Books to Movies… And Back Again…

When The Hobbit: An Unexpected Journey came out in the fall of 2012, I was excited. I had just finished reading the book a few weeks before the movie debuted. It was the opposite case with The Lord of the Rings; I actually watched the movies before I read the books. I didn’t want that with The Hobbit.

I’m usually that guy who points out what did or did not happen in the book when watching a book-movie. Sometimes I’m sort of a snob, especially if it’s a book I really enjoyed. Yet there’s something I’ve come to notice about how I treat the book-movie genre: I’m expecting the producers/writers/directors to follow every bit of every detail to the letter. For one thing, it’d be a ridiculously long movie (perhaps why The Lord of the Rings movies were so long?). For another, even if the book was followed in every detail and was of reasonable length (you know, like no more than ten hours?), it still wouldn’t do the book justice.


It wouldn’t do the book justice because when one reads a text, one’s imagination is engaged and creates a world no one else could even come close to. That’s why I love reading fiction; because it causes me to create a world no one has ever seen before (maybe God?). Sure, the author sets the scenes, describes the characters, but the exact shapes, sizes, and appearance of everything is totally different through my imagination. Perhaps not far off the mark, but completely different nonetheless.

Another thing that I’ve seen happen when I get all bent out of shape about the movie making alterations to the book is I tend to miss out on the story being told from the movie-writer’s perspective. Think of the Gospels; we all might assume that they’re telling the same story just from a different perspective, but they actually aren’t. Sometimes there are subtle differences and other times there are major differences. But there is no question in my mind that after a good side-by-side comparison, I know that because I read John it doesn’t mean I also read Matthew.

Every time a writer receives a cool story (or really any story) and goes to put it to paper, they change things. They add in characters (like Legolas being in The Hobbit) or completely alter the setting of the story (Blue Like Jazz: Don’s an undergrad living in Reed College’s dorms instead of auditing a few classes). Whatever the change may have been, it was changed for a reason. Either they were short on time, or they’re trying to say something through the change – like Legolas helping to foreshadow The Lord of the Rings or Don the college kid possibly being more relatable to a broader audience.

Don’t get me wrong, I’m still going to seek out the book before I watch the movie. But when it comes time to watch that movie, I think I’d be better off recognizing the differences and trying to figure out the creative purposes of those changes – instead of pretentiously pointing out to my friends that I can read.

Believe it or not, creativity is not limited to any book. Instead, it’s everywhere where a story takes place. We might actually enjoy a little more in life if we listened to the story – even if it bears the same title as our beloved book.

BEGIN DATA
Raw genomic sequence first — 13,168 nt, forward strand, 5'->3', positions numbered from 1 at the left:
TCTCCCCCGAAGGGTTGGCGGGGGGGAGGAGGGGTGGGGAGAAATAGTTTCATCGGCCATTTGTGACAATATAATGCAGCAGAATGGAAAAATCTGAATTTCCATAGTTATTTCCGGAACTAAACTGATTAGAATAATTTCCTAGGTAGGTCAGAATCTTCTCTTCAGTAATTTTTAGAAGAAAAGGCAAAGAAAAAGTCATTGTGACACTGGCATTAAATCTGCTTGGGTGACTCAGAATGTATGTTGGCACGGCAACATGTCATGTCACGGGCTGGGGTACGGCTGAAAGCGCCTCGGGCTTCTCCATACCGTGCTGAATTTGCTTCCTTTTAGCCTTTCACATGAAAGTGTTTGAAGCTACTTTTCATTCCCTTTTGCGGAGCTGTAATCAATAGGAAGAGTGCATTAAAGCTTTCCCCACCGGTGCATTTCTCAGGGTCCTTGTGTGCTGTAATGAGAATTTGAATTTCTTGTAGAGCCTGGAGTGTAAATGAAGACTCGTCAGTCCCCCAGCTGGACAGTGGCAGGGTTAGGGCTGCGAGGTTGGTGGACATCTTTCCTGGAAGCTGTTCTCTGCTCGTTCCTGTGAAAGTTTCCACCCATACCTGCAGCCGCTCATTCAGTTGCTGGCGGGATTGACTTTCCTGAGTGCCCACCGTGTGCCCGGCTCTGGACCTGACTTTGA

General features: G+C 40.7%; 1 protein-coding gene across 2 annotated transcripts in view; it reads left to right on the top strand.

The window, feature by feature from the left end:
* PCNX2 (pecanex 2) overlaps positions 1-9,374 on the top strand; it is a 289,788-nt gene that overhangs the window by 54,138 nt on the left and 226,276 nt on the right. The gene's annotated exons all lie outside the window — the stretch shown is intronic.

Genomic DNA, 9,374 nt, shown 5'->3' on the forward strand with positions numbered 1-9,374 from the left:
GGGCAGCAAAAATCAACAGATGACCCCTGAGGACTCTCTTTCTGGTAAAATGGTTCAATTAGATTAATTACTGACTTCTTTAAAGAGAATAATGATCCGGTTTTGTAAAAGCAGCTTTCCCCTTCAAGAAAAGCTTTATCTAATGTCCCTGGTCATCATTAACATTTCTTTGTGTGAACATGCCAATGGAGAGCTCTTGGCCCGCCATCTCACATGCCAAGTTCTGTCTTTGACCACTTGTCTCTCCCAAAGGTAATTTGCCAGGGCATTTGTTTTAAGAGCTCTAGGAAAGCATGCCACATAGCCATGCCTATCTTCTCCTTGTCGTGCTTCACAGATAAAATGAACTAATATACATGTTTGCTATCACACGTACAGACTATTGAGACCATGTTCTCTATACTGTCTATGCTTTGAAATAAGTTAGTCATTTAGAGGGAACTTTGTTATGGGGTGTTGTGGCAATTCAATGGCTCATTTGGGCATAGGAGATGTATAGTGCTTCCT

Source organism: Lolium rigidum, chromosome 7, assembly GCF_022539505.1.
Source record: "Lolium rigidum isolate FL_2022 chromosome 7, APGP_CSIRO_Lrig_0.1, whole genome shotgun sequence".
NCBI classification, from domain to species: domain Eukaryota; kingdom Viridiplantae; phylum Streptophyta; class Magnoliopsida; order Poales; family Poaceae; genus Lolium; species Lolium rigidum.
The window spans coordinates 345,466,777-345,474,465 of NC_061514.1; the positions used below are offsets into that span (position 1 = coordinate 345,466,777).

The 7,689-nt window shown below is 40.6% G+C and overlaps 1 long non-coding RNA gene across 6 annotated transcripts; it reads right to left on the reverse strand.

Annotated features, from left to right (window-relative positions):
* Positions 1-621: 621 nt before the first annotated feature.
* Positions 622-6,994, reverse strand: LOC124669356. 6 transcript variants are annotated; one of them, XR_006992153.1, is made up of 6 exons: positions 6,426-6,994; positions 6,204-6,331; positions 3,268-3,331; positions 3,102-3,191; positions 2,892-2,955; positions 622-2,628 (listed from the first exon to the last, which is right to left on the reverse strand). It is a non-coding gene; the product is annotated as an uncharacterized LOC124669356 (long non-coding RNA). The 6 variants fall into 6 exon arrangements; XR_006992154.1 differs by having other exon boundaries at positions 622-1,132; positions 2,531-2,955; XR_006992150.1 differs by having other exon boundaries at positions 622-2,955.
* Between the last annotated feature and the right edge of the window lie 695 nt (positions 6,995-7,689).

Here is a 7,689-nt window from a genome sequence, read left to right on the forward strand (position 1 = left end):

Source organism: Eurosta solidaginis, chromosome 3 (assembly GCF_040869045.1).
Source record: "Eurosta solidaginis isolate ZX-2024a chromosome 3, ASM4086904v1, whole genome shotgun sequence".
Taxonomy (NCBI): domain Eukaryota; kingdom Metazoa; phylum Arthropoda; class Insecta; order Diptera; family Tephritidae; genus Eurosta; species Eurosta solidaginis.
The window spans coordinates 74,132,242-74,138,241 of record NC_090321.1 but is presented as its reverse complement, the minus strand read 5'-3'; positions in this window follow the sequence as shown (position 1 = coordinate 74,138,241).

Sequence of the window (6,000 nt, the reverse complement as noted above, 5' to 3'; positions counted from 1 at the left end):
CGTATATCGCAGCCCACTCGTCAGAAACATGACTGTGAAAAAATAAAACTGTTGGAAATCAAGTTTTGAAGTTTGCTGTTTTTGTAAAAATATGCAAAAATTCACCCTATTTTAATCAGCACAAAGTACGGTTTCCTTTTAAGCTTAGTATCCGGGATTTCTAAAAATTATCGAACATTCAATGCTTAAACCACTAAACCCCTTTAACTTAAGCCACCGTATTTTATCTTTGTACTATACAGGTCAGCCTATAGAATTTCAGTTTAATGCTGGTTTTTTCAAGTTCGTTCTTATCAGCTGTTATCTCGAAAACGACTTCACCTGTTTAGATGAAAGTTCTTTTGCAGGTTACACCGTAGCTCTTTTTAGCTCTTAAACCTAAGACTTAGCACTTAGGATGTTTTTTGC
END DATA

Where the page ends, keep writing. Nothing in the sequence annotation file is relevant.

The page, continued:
The Great Commission: For Everyone, Not Just the Missionaries…

Perhaps it’s the lazy part of me, but whenever I’ve read the Great Commission located at the end of Matthew and Mark (and kind of Luke), I’ve always assumed that Jesus was talking to the missionaries – the ones who love to travel to different countries and who are more open to talking about Jesus with complete strangers. It seems the whole “Go and make disciples of all nations” part is more suited for people who are more out-going than I am. And yet, when I read Luke’s ending, which kind of has a Great Commission tone, I realized that Jesus was talking to His disciples. In a way, Jesus is talking to everyone who has chosen to follow Him.

There is a slight indication of this when you read each of the Synoptic Gospels (Matthew, Mark, Luke) individually. Matthew’s account is very direct and organized. Mark’s account, although not found in the earliest manuscripts, begins with rebuking unbelief and lists several indications of true believers (which includes protection against snakes and poison… weird). And Luke’s gospel has a more educational tone to it; that this idea behind preaching the gospel to all nations stems from a correct understanding of the Scriptures. Since a Great Commission style of closing is included in each of the Synoptics, I’m led to believe that the earliest followers found it to be exceedingly important. And since each gospel ending varies in style and content, I’m led to believe that such missionary actions weren’t meant to be formulaic. They were meant to be personal.

Believe it or not, but I don’t really like to travel. Sure, it’d be nice to one day see London, Paris, and Rome – cities rich with history. And thinking back to the vacation I once had in Atlanta and Florida, I loved every bit of it. But it’s never been a strong desire of mine to go places. If I were to live out my days here in Oregon (the only state I’ve ever lived), I would be perfectly content. So when Jesus said to go to the ends of the earth to preach His name, I’ve always assumed He wasn’t talking to me.